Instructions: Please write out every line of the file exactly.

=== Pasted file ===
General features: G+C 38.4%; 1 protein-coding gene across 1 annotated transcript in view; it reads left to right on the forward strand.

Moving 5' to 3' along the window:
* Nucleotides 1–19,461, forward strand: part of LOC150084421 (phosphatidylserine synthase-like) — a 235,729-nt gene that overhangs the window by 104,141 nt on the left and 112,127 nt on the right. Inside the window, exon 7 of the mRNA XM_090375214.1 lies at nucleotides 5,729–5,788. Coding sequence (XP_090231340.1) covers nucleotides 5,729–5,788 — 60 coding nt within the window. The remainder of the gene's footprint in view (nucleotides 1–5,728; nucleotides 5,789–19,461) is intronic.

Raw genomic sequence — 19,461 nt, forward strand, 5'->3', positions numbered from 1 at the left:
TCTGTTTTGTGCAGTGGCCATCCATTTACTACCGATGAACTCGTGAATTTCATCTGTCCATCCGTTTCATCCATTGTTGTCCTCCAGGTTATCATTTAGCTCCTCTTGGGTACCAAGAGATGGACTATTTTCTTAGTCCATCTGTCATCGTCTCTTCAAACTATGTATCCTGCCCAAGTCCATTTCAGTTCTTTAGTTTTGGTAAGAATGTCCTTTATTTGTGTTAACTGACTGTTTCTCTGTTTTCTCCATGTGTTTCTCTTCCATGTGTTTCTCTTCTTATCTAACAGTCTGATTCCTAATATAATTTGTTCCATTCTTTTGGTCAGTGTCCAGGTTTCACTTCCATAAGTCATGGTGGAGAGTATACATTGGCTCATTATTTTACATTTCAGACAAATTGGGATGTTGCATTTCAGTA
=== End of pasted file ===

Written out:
General features: G+C 38.4%; 1 protein-coding gene across 1 annotated transcript in view; it reads left to right on the forward strand.

Moving 5' to 3' along the window:
* Nucleotides 1–19,461, forward strand: part of LOC150084421 (phosphatidylserine synthase-like) — a 235,729-nt gene that overhangs the window by 104,141 nt on the left and 112,127 nt on the right. Inside the window, exon 7 of the mRNA XM_090375214.1 lies at nucleotides 5,729–5,788. Coding sequence (XP_090231340.1) covers nucleotides 5,729–5,788 — 60 coding nt within the window. The remainder of the gene's footprint in view (nucleotides 1–5,728; nucleotides 5,789–19,461) is intronic.

Raw genomic sequence — 19,461 nt, forward strand, 5'->3', positions numbered from 1 at the left:
TCTGTTTTGTGCAGTGGCCATCCATTTACTACCGATGAACTCGTGAATTTCATCTGTCCATCCGTTTCATCCATTGTTGTCCTCCAGGTTATCATTTAGCTCCTCTTGGGTACCAAGAGATGGACTATTTTCTTAGTCCATCTGTCATCGTCTCTTCAAACTATGTATCCTGCCCAAGTCCATTTCAGTTCTTTAGTTTTGGTAAGAATGTCCTTTATTTGTGTTAACTGACTGTTTCTCTGTTTTCTCCATGTGTTTCTCTTCCATGTGTTTCTCTTCTTATCTAACAGTCTGATTCCTAATATAATTTGTTCCATTCTTTTGGTCAGTGTCCAGGTTTCACTTCCATAAGTCATGGTGGAGAGTATACATTGGCTCATTATTTTACATTTCAGACAAATTGGGATGTTGCATTTCAGTA